Christmas is unavoidable, as much in teaching as in shopping. So why not use the occasion to maximise learning? Everyone knows that singing is good for community spirit; language teachers are also aware that it develops pronunciation, fluency and all-round language instinct.
Songs are typically used to tick the culture box, but they also provide a shortcut into grammar. And beautiful though it may be, for me a carol is never just a carol.
Take three of my Spanish favourites. Set aside the joyous fact that Hacia Belen va una burra (A Donkey Goes to Bethlehem) tells a hilarious tale about Mary battling to protect her child: this is also a masterclass in the use of the present participle. Mary must come running and flying, because gangs of thieves are eating the chocolate, robbing it and taking it away.
The intrinsically musical present participle features with equal prominence in Los peces en el rio (The Fish in the River - and I can't think of any traditional English carols that involve fish excitedly celebrating the birth of Jesus with some festive drinking). In this song, Mary is both fairy-tale princess and hard-working mother, going about the chores of daily life: combing her hair, washing the clothes and hanging them out to dry, while little birds are singing and rosemary is flowering. This catchy carol, which has a slight Arabic influence, includes the auxiliary, too, and some handy immersion in regular and radical-changing verbs.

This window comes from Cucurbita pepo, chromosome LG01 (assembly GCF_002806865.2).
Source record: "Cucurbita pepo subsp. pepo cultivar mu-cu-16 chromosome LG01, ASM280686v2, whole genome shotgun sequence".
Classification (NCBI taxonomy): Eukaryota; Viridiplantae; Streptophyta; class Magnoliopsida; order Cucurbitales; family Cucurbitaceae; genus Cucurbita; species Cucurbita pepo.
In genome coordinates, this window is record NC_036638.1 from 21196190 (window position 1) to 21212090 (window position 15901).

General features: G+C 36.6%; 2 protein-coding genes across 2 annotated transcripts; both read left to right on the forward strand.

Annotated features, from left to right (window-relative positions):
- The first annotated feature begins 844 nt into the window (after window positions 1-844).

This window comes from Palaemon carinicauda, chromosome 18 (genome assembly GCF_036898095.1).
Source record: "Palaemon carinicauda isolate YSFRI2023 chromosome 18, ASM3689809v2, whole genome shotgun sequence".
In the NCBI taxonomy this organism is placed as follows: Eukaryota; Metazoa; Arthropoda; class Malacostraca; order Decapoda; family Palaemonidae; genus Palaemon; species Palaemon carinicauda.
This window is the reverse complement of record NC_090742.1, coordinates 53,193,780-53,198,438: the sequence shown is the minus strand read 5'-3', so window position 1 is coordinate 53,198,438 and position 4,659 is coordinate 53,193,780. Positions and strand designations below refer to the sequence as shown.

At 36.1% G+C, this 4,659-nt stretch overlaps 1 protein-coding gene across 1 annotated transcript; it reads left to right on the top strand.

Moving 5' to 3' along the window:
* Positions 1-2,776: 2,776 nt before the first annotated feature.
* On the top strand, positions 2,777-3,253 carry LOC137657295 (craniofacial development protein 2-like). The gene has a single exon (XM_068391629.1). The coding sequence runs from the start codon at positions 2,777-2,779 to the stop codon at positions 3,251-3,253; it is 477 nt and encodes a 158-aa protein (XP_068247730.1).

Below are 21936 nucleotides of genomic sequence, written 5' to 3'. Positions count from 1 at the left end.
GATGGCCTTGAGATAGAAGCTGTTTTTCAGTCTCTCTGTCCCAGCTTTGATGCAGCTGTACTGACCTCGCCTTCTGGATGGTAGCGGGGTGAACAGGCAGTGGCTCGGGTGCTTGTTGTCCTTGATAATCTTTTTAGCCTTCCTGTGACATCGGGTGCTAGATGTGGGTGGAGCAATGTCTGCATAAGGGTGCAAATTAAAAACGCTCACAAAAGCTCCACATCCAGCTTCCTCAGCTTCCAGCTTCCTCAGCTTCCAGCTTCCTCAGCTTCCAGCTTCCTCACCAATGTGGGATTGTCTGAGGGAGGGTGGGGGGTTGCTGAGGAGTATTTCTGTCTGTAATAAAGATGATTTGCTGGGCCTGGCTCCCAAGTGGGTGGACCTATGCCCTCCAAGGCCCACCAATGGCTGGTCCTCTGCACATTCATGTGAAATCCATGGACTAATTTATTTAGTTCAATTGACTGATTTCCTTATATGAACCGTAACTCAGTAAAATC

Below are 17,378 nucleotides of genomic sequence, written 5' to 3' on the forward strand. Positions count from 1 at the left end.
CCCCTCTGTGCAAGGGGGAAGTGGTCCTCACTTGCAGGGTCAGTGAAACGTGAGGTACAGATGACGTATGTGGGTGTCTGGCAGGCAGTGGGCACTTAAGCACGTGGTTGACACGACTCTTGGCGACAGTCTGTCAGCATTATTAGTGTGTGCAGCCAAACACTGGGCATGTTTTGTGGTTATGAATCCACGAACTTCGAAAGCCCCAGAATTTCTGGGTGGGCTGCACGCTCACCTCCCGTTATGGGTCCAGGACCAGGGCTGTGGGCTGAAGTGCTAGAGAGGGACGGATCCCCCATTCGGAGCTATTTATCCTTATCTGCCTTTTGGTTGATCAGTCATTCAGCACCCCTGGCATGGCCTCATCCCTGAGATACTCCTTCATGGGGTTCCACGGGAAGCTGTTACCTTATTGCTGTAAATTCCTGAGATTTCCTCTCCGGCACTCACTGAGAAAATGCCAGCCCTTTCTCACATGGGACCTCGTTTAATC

Campanas de Belen (Bells of Bethlehem) offers up the vital verb "to go" and associated prepositions, not to mention the near-future tense. "Where are you going, little shepherd?" "I'm going to Bethlehem, to the stable, walking through the night. I'm going to take to the baby (the quintessentially Mediterranean) gifts of cheese and wine."
However hard children find it to retain grammar in the abstract, they never forget the singing. A song is not just for Christmas: it's for life.
Dr Heather Martin is head of languages and of enrichment at St Faith's Independent Prep School in Cambridge, England.